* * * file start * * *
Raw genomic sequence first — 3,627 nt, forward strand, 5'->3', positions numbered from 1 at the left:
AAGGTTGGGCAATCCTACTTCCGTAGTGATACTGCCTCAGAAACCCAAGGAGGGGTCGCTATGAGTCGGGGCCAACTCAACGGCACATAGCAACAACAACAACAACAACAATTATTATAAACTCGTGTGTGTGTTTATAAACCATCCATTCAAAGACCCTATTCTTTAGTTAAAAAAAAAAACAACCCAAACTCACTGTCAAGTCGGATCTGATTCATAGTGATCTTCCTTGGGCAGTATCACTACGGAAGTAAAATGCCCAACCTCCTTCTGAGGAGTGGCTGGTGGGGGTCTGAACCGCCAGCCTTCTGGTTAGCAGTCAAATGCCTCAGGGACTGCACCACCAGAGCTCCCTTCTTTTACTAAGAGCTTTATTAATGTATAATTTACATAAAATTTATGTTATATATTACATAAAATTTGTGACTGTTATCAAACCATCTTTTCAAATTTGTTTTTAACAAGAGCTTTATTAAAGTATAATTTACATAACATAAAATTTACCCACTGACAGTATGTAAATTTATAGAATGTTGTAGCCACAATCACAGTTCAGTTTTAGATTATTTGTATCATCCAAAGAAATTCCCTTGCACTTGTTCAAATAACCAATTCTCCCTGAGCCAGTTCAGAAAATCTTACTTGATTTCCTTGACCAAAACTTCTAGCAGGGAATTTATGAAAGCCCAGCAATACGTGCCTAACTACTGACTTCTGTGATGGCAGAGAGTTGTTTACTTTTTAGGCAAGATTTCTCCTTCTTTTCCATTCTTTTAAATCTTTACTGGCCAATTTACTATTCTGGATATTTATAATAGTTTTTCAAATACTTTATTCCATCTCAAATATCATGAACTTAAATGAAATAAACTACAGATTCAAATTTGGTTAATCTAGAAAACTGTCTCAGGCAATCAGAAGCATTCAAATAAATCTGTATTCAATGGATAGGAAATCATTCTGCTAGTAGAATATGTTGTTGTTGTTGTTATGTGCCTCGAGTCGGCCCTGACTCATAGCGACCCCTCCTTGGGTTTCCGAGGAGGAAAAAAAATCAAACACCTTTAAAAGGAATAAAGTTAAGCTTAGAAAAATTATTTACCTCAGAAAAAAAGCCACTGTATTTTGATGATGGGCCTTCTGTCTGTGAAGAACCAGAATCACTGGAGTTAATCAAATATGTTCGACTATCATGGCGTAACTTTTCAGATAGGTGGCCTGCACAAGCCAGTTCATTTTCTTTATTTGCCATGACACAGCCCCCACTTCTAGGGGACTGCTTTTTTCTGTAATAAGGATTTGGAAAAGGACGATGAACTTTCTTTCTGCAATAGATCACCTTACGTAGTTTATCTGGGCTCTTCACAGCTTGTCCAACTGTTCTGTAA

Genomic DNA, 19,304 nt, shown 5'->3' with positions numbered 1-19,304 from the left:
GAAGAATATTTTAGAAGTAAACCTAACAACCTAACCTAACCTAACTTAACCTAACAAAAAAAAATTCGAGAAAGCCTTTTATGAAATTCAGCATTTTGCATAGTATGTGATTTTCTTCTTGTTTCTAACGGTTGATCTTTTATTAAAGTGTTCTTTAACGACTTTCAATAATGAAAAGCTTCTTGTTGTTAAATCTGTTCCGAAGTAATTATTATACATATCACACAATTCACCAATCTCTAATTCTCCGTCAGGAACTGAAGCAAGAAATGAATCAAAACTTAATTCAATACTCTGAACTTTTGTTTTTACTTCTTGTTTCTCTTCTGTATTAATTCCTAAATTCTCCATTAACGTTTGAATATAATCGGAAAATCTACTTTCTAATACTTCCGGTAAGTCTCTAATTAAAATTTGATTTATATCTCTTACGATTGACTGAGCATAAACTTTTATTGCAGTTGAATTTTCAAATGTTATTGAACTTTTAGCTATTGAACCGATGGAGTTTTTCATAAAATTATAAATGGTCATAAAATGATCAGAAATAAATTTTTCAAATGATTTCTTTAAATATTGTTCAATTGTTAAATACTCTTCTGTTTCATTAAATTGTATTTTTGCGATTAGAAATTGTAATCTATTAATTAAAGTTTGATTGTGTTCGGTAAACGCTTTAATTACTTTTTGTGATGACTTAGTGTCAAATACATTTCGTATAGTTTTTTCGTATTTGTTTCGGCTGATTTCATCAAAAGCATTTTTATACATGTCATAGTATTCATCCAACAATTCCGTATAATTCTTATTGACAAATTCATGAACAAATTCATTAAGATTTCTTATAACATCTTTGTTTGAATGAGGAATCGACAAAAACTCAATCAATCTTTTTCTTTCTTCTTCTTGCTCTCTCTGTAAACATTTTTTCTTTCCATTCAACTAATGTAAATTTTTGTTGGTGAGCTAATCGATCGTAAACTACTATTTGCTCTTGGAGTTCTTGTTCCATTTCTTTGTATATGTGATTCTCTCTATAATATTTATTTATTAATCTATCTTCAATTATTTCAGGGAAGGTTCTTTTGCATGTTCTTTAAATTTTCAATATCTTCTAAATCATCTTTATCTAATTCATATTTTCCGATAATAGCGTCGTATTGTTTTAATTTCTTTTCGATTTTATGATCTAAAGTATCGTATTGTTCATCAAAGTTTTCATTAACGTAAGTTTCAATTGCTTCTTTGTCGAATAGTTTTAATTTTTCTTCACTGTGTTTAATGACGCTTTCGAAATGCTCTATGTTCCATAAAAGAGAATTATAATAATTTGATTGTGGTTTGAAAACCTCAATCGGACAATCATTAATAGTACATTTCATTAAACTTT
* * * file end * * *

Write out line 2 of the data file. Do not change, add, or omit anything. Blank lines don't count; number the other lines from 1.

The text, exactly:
AAGGTTGGGCAATCCTACTTCCGTAGTGATACTGCCTCAGAAACCCAAGGAGGGGTCGCTATGAGTCGGGGCCAACTCAACGGCACATAGCAACAACAACAACAACAACAATTATTATAAACTCGTGTGTGTGTTTATAAACCATCCATTCAAAGACCCTATTCTTTAGTTAAAAAAAAAAACAACCCAAACTCACTGTCAAGTCGGATCTGATTCATAGTGATCTTCCTTGGGCAGTATCACTACGGAAGTAAAATGCCCAACCTCCTTCTGAGGAGTGGCTGGTGGGGGTCTGAACCGCCAGCCTTCTGGTTAGCAGTCAAATGCCTCAGGGACTGCACCACCAGAGCTCCCTTCTTTTACTAAGAGCTTTATTAATGTATAATTTACATAAAATTTATGTTATATATTACATAAAATTTGTGACTGTTATCAAACCATCTTTTCAAATTTGTTTTTAACAAGAGCTTTATTAAAGTATAATTTACATAACATAAAATTTACCCACTGACAGTATGTAAATTTATAGAATGTTGTAGCCACAATCACAGTTCAGTTTTAGATTATTTGTATCATCCAAAGAAATTCCCTTGCACTTGTTCAAATAACCAATTCTCCCTGAGCCAGTTCAGAAAATCTTACTTGATTTCCTTGACCAAAACTTCTAGCAGGGAATTTATGAAAGCCCAGCAATACGTGCCTAACTACTGACTTCTGTGATGGCAGAGAGTTGTTTACTTTTTAGGCAAGATTTCTCCTTCTTTTCCATTCTTTTAAATCTTTACTGGCCAATTTACTATTCTGGATATTTATAATAGTTTTTCAAATACTTTATTCCATCTCAAATATCATGAACTTAAATGAAATAAACTACAGATTCAAATTTGGTTAATCTAGAAAACTGTCTCAGGCAATCAGAAGCATTCAAATAAATCTGTATTCAATGGATAGGAAATCATTCTGCTAGTAGAATATGTTGTTGTTGTTGTTATGTGCCTCGAGTCGGCCCTGACTCATAGCGACCCCTCCTTGGGTTTCCGAGGAGGAAAAAAAATCAAACACCTTTAAAAGGAATAAAGTTAAGCTTAGAAAAATTATTTACCTCAGAAAAAAAGCCACTGTATTTTGATGATGGGCCTTCTGTCTGTGAAGAACCAGAATCACTGGAGTTAATCAAATATGTTCGACTATCATGGCGTAACTTTTCAGATAGGTGGCCTGCACAAGCCAGTTCATTTTCTTTATTTGCCATGACACAGCCCCCACTTCTAGGGGACTGCTTTTTTCTGTAATAAGGATTTGGAAAAGGACGATGAACTTTCTTTCTGCAATAGATCACCTTACGTAGTTTATCTGGGCTCTTCACAGCTTGTCCAACTGTTCTGTAA